Two articles — Bernard Keane on Australia’s flawed electricity market and Jason Murphy on Australia’s flawed housing market — hit close to home with Crikey readers yesterday. The former saw calls to avoid over-simplifying neoliberalism’s impact on our power consumption, while the latter prompted debate on how to avoid a housing crash.

On the ACCC’s electricity market report

Ian Lowe writes: All of what Bernard says is true, but there is another aspect of this comprehensive demonstration of the failure of the neoliberal economic ideology. The recent review of Victorian power prices found that 30% of the average household bill was the marketing costs of the competing retail companies, paying piece-workers to cold-call us at dinner time to lie about their impossibly confusing packages. The ideology says that competition will drive down prices, but the pathetically inadequate regulation of the private sector cowboys means the consumer is paying through the nose.

Meredith Williams writes: The ACCC seems to be interested in helping consumers reduce our power bills. It also seems to separate that goal from the greater good of reducing greenhouse gas emissions. I say that as consumers we have the ability to do both at once by using less power. Most of us probably don’t need to use as much power as we do. I regard this as doing my bit for the planet. Saving money is a bonus.

Geoff Edwards writes: Bernard Keane may be justified in identifying neoliberalism as the villain responsible for the atomisation of the electricity sector and the present uncoordinated mess. But in poking fun at the “public-sector feather-bedding that characterised the government-owned sector”, he fell into the neoliberal trap of disparaging government expenditure as waste. The former electricians at Yallourn referred to this so-called “feather-bedding” as “preventative maintenance”. One generator at a time was always out of service, pulled down to its last bolt and rebuilt, when the public sector was proud to make reliability a feature of their service.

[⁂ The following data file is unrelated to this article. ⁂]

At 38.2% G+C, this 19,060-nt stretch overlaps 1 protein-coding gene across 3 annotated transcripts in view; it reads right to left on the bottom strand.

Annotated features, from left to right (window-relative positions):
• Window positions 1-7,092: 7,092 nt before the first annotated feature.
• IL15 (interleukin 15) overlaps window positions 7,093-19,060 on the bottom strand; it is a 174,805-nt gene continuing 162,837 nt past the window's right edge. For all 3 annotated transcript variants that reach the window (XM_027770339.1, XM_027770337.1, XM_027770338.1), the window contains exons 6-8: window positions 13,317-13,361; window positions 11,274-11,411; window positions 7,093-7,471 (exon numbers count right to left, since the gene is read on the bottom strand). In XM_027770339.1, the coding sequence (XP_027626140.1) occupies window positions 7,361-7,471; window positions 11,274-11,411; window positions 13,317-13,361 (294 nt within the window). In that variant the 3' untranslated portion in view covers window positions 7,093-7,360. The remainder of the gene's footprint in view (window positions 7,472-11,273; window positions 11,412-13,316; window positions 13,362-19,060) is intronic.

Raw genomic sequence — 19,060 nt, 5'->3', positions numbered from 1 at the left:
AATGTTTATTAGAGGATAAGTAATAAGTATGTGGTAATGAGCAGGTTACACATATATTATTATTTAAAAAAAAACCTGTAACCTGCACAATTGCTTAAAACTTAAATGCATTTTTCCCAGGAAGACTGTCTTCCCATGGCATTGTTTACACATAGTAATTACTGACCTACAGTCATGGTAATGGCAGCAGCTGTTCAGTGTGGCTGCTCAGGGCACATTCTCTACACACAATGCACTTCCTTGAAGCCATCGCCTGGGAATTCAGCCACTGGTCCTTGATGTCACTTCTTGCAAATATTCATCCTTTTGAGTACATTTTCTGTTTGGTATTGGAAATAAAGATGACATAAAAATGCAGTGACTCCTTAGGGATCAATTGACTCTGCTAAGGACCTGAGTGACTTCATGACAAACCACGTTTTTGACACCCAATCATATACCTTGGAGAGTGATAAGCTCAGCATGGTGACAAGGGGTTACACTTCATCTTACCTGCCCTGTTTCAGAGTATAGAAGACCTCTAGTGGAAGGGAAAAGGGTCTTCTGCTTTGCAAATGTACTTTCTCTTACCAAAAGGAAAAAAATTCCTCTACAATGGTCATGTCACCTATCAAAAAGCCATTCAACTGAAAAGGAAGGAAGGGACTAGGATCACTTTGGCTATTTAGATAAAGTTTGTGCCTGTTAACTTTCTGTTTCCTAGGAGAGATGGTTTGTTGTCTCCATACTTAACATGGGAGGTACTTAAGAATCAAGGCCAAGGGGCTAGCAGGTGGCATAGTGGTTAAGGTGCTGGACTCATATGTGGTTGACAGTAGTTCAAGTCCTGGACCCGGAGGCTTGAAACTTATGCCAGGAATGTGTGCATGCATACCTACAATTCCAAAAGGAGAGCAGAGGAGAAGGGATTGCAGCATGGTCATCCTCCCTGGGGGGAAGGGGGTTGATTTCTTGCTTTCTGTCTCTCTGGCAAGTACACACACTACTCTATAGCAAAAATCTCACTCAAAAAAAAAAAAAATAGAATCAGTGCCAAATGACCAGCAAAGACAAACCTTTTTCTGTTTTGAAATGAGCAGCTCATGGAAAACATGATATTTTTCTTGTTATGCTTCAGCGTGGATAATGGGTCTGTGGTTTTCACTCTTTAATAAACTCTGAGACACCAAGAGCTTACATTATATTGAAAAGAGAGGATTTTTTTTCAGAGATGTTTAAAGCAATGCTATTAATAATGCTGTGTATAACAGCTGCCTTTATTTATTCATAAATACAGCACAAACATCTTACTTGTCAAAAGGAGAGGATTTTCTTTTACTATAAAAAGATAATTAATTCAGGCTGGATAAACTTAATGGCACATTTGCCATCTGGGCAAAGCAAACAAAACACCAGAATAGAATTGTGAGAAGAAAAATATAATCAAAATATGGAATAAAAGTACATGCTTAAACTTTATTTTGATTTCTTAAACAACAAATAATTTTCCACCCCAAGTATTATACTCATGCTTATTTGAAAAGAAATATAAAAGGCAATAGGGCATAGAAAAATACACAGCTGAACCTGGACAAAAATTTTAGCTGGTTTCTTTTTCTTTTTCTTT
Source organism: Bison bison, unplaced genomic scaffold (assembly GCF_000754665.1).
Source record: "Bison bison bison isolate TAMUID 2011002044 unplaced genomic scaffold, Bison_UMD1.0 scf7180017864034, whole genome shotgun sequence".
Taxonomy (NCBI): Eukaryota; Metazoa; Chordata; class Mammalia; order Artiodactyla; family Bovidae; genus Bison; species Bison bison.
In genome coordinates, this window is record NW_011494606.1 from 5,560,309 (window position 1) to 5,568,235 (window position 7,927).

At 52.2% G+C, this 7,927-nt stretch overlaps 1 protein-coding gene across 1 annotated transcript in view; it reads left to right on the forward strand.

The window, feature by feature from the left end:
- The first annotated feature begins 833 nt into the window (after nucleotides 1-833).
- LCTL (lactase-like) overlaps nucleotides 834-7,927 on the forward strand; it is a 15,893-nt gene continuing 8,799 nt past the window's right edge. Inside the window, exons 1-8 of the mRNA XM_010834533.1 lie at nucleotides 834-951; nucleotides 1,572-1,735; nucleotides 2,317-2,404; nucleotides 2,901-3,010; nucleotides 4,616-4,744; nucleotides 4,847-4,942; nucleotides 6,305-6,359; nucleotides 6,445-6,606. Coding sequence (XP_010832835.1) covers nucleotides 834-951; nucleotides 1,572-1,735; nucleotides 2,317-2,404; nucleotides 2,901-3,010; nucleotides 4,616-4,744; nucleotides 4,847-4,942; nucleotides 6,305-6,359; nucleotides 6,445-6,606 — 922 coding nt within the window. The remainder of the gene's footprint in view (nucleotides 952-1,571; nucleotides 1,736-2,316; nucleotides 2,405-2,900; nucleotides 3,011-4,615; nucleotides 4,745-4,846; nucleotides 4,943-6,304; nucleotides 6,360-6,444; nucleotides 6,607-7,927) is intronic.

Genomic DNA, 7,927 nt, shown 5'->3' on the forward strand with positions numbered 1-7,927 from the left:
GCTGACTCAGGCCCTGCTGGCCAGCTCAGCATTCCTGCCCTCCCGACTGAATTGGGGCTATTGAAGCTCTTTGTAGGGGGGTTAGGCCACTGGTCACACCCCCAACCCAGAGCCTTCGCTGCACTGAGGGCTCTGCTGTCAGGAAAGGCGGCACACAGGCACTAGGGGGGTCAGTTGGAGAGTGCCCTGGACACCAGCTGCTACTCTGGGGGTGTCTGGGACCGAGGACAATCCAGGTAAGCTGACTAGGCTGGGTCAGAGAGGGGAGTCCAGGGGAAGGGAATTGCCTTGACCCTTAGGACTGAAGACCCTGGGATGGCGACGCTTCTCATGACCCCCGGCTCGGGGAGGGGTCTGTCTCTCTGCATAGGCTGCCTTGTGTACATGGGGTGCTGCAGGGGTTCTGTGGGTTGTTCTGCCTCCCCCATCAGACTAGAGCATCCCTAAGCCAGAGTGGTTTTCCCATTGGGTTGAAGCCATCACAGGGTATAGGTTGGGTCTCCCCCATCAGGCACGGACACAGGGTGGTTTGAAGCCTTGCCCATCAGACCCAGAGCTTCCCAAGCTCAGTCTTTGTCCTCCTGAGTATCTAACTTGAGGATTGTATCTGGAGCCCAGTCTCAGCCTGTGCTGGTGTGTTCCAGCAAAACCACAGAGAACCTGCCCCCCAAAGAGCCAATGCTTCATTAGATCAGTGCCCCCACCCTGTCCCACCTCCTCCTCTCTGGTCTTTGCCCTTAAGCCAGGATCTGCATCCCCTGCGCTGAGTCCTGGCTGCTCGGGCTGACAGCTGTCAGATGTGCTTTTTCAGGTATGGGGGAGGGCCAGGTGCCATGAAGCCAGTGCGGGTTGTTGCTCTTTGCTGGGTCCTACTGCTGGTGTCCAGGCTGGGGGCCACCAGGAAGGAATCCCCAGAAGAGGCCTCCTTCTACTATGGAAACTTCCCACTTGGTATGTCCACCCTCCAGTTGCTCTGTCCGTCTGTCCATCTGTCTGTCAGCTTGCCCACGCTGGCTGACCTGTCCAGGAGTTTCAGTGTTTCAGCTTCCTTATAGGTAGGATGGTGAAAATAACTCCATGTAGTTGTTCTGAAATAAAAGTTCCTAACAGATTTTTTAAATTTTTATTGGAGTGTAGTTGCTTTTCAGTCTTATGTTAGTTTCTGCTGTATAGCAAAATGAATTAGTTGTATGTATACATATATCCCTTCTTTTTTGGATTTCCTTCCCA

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On Australia’s housing downturn

Damien writes: This is exactly like the US subprime housing market situation because interest only loans are sub-prime loans and never should have been offered in the first place. And yes, a housing price crash would “bring down the economy”, and drastically reduce the cost of living. Because house prices (and by extension, rents) are the cost of living. And yet, in all we hear in debates about cost-of-living pressures is the incessant whining about power prices.

Bref writes: The US subprime housing market meltdown happened in a time of massive oversupply of dwellings. We have the reverse, a massive undersupply. The only reason our house prices are so high is the availability of land. Releasing more land (not necessarily in Sydney or Melbourne) to fit demand would stabilise and lower prices, the actual price of building is quite within reason. Government policy is to blame, its time the pollies stopped fiddling and got on with it. Canberra itself is an example of a city rising out of nothing, surely its not beyond current politicians to actually do something constructive in this area.

Jack Robertson writes: It’s a Ponzi scheme, and it’s now in the collapse phase. So no, APRA can’t re-pump the ludicrous overpricing up again just by re-enticing interest only loans. Ponzis only rise once. Folks get wise after folks get burned.

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